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Clinical Chemistry and Laboratory Medicine (CCLM)

Published in Association with the European Federation of Clinical Chemistry and Laboratory Medicine (EFLM)

Editor-in-Chief: Plebani, Mario

Ed. by Gillery, Philippe / Lackner, Karl J. / Lippi, Giuseppe / Melichar, Bohuslav / Schlattmann, Peter / Tate, Jillian R. / Tsongalis, Gregory J.

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Lack of association between α2B-adrenergic receptor polymorphism and risk of restenosis following coronary angioplasty and stent implantation – preliminary report

Antonis S. Manolis1 / Nikolaos Patsouras2 / Ioannis Ilias3 / John Constantakopoulos4 / Anastasia Pyriohou5 / Anastasios Lymperopoulos6 / Dionysios H. Spathas7 / Christodoulos S. Flordellis8

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Corresponding author: Christodoulos S. Flordellis, MD, Department of Pharmacology, Patras University School of Medicine, 261 10 Rio, Patras, Greece Phone: +30-2610-996250, Fax: +30-2610-994720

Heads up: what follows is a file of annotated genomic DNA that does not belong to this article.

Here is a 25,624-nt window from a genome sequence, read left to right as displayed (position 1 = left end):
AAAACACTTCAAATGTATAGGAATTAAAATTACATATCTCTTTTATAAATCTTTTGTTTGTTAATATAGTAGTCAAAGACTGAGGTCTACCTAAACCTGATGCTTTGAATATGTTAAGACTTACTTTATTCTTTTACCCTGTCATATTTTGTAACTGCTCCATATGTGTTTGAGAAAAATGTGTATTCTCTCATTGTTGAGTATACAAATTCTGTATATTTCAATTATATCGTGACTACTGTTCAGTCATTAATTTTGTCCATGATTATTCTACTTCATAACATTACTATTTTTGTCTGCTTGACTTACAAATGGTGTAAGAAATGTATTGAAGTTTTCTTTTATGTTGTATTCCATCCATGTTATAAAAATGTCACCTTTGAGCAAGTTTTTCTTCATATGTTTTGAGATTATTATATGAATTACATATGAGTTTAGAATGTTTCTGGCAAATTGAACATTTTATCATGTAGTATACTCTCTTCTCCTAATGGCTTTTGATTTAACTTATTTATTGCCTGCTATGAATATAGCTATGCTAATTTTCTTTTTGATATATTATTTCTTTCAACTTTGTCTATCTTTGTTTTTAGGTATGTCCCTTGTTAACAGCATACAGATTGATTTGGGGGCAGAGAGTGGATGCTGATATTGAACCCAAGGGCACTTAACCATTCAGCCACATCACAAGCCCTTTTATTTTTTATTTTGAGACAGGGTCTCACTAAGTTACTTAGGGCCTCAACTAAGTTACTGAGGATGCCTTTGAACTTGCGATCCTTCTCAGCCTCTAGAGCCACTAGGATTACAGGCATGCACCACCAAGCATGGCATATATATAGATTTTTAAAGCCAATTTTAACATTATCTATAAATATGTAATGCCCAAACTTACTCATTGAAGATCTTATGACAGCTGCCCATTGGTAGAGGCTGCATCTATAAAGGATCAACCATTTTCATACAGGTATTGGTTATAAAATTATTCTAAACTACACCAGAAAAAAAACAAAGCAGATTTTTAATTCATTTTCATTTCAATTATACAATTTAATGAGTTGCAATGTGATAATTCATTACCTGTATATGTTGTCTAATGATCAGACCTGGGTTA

Citation Information: Clinical Chemical Laboratory Medicine. Volume 44, Issue 7, Pages 807–812, ISSN (Online) 1437-4331, ISSN (Print) 1434-6621, DOI: 10.1515/CCLM.2006.155, July 2006

Publication History

Received:
January 12, 2006
Accepted:
April 8, 2006

Abstract

Background: A genetic association/prospective follow-up study was conducted to investigate whether genetic variation of the α2B-adrenergic receptor gene was associated with the risk of restenosis in 96 Greek coronary artery disease patients undergoing coronary angioplasty and stent implantation.

Methods: For comparison of genotype frequency, a control group of 83 asymptomatic individuals was also studied. The end-point of the current study was the incidence of restenosis at 7 months of clinical follow-up.

Results: The majority of patients (70/96) had the insertion/insertion genotype, fewer patients (23/96) had the insertion/deletion genotype and only 3/96 had the deletion/deletion genotype; overall the frequency distribution was not different from that of the control subjects. Restenosis occurred in 15 of the 96 patients.

Conclusions: In the population studied, α2B-adrenoreceptor polymorphisms were not found to predispose patients to an increased incidence of restenosis. Nevertheless, these findings should be considered as preliminary, taking into account the small number of patients that were studied and the rarity of the deletion/deletion genotype.

Clin Chem Lab Med 2006;44:807–12.

Keywords: α2B-adrenergic receptor; coronary heart disease; polymorphisms; restenosis

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